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Research methods test review #1.docx

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York University
SOCI 2030
Jennifer Steeves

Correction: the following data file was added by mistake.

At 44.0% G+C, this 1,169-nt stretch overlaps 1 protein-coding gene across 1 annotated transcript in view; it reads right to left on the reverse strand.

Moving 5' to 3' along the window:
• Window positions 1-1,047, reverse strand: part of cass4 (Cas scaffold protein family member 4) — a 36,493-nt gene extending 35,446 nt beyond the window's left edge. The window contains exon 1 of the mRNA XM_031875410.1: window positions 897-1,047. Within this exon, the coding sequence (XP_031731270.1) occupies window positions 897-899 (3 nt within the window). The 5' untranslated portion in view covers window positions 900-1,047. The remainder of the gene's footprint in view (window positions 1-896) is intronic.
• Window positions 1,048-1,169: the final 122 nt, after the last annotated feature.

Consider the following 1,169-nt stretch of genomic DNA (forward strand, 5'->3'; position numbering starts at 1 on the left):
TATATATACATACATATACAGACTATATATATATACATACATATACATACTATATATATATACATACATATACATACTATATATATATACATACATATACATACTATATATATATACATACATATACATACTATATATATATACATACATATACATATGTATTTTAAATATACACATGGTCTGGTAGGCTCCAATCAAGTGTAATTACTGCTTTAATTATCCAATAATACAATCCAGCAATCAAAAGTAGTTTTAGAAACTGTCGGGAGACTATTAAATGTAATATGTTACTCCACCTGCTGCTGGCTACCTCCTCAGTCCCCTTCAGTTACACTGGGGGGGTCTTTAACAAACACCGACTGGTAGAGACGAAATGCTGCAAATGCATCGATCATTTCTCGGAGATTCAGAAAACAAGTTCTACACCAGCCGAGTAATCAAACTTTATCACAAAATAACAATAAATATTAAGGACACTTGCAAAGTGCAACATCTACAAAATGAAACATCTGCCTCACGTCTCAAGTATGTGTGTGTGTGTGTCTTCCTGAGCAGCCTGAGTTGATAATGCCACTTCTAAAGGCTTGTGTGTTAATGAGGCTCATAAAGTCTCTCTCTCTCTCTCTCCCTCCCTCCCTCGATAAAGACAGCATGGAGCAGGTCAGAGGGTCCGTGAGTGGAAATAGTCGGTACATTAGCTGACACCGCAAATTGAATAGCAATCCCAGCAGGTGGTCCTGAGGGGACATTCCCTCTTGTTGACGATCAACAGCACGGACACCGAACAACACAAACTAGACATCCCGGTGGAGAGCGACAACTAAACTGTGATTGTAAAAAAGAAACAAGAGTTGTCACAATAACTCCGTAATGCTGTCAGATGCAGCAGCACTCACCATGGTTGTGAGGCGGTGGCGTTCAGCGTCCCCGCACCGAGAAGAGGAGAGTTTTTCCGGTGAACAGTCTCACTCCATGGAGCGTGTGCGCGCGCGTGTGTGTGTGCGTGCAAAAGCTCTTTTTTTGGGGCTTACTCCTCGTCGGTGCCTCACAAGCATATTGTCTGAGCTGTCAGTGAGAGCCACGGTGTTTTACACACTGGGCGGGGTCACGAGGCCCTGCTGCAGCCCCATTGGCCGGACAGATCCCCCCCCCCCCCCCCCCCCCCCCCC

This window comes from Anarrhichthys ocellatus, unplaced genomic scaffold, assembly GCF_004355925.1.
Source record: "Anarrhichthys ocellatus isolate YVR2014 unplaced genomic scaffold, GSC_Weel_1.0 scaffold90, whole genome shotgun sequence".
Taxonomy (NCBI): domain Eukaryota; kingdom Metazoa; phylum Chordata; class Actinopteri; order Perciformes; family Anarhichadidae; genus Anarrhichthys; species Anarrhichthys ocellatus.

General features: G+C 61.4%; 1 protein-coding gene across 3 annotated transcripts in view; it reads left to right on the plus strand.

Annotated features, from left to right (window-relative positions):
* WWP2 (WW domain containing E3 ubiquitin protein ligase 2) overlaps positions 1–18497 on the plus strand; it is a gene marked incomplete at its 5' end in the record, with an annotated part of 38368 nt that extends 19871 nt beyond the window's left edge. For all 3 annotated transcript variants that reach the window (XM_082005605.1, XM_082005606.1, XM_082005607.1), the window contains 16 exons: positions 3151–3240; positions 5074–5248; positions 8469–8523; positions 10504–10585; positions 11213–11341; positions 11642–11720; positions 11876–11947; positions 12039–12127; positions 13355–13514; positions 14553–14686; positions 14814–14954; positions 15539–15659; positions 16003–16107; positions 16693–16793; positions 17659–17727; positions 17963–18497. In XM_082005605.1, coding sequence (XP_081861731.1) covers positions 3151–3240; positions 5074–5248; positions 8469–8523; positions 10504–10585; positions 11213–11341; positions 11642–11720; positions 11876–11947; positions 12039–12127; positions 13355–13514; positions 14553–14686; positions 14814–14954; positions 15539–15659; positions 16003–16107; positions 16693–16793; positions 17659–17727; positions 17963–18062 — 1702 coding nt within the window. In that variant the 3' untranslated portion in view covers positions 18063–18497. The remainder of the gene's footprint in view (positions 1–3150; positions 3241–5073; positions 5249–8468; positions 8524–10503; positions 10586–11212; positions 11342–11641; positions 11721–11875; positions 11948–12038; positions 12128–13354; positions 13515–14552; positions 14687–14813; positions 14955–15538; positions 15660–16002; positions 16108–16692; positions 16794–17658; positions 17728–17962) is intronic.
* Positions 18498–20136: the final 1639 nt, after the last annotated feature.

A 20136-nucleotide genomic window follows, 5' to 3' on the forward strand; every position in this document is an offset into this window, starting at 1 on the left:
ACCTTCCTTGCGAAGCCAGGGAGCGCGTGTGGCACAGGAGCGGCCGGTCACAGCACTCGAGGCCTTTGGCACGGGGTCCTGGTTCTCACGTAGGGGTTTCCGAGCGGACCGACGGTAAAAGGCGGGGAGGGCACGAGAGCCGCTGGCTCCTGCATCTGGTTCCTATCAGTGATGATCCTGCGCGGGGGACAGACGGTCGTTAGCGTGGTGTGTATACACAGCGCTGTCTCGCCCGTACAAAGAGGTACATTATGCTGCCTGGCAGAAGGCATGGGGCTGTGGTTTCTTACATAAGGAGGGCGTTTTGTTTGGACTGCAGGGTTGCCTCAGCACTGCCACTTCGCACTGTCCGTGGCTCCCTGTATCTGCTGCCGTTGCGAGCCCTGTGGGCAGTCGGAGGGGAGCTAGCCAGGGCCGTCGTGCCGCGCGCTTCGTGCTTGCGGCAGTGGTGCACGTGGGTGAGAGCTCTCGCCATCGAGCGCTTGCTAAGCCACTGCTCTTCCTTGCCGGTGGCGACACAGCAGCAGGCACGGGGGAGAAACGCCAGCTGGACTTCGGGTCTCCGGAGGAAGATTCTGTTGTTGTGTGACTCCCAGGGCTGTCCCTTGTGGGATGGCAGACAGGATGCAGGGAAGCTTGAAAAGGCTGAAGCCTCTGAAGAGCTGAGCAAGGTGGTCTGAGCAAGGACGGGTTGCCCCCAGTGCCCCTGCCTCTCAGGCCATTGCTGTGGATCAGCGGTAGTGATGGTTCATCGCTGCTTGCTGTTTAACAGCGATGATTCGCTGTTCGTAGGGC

Chapter 1: Doing social research Alternatives to social research: Authority accept something as true because someone of authority says its true Tradition authority of the past. Accept something as true because it is the way “things always have been” Common sense You rely on what everyone knows and what “just makes sense” Media myths television portrayals of crime, and of many other things do not accurately reflect social reality Personal experience If something happens to you, you personally see it as an experience, you accept it as true. FOUR ERRORS OF PERSONAL EXPERIENCE: -Overgeneralization: when some evidence supports a belief, but a person falsely assumes that it applies to many other situations too -Selective observation: tendency to take notice on certain people or events based on past experience or attitudes - Premature closure: person feels he/she has the answers and does not need to listen, seek information, or raise questions any longer - Halo effect: When a person overgeneralizes from what he/she accepts as being highly positive or prestigious and lets its strong reputation “rub off” onto other areas Foundations of social science: logic and systematic observations 1- Social regularities: find patterns in social life 2- Aggregates: Not individuals- the collective actions and situations of MANY individuals Steps of sociological research 1- Select a topic and define the problem 2- Review the literature 3- Specify your focus question hypothesis 4- Choose a research method to answer questions and test hypothesis 5- Collect data 6- Analyze data and results 7- Share results Types of social research Quantitative: Numerical Questionnaires - Do not talk about individuals - describes events in numbers - Includes: experiments, surveys, content analysis and existing statistics Qualitative: non-numerical data - Observing and talking to people - collect in form of words - Visual information, sounds - not intended in numbers - Includes: interviews, focus groups, field research, historical-comparative research, content analysis Time dimensions in research Cross sectional: Single point in time-> what happens on the spot Longitudinal: Multiple points in time -> see if anything changes Variables: Characteristics of people/Varies/ General Ex: Age, sex, occupation, race, social class, etc Attributes: personal/characteristics/description Ex: Age, male, female, upper class, middle class, lower class, conservative, liberal Hypothesis: a basic statement in research typically states a relationship between two variables Independent variable: Causes an effect on the other variable Dependent variable: Result of the test Example: “the uneducated people are more prejudice than the educated.” Independent variable: education Dependent variable: prejudice (How education level effects prejudice) Example: “the greater the level of education, the greater the income.” Independent variable: education Dependent variable: income Chapter 2: Theory and research Theory: a logical explanation of any aspect of social life, reality, etc 1- Explanation of observed “regularities” or “patterns” 2- How concepts relate to each other 3- Theories shape and direct research Therefore, NO RESEARCH- NO THEORY What is the relationship between theory and research? Research: gives you the base/frame to collect data and test it - you modify the theory - use theories to guide your studies and interpret results Theory: is confirmed and revised by research - theory is not fixed, it changes in time by research Direction of theorizing: Deductive vs inductive Deductive theorizing: begins with a theory (quantitative) -build a theory - go out to the world and test it - formulate a hypothesis after forming a theory - collect data and look at findings - Hypothesis is confirmed or rejected theory-> observations Inductive theorizing: begins by “gathering” or “examining” (qualitative) -data - no theory or hypothesis is formulated in the beginning - theory emerges in time during the process of research observations-> theory Grounded theory: emerges from looking at data after it has been collected Levels of theories in science 1- Macro perspective: (big picture) -> institutional/national/ or global level of society -> Class/structural level -> patterns or trends in big picture/national relations -> culture. Interactions amongst society 2- Meso-level: (Middle picture) -> look at levels BIGGER than micro, smaller than macro ->social movements, organizations Ex: relationship between Chinese and Korean -> Not national level but their interaction amongst each other Paradigms in social sciences Paradigm: set of assumptions, beliefs, models of doing good research and techniques for gathering data 1- Positivism: Natural science methods - Structural functionalism - Empiricism: knowledge must be based on information gathered through senses - Deductive (hypothesis testing) - Scientific statements (Objective) NOT subjective - NO JUDGEMENT or VALUES attatched 2- Interpretivism: Values/symbolic/exchange - inductive methods - Subjective meanings of peoples actions - Do not start with theory as to what people think or feel - Subjective BECAUSE OF HUMAN BEINGS - Humans are NOT value free - Not objective - Point of view of social actors/ what their perspectives are/ understand them - empathize with people 3- Critical Approach: Research is not value free (work with people and for people) - Conflict theory/ feminist theory - Put it to action -> they work to advance in social justice - To work and empower humanity - Act on social problems Major theories in sociology 1- Structural functionalism Macro level- bigger picture/social structure -Human behavio
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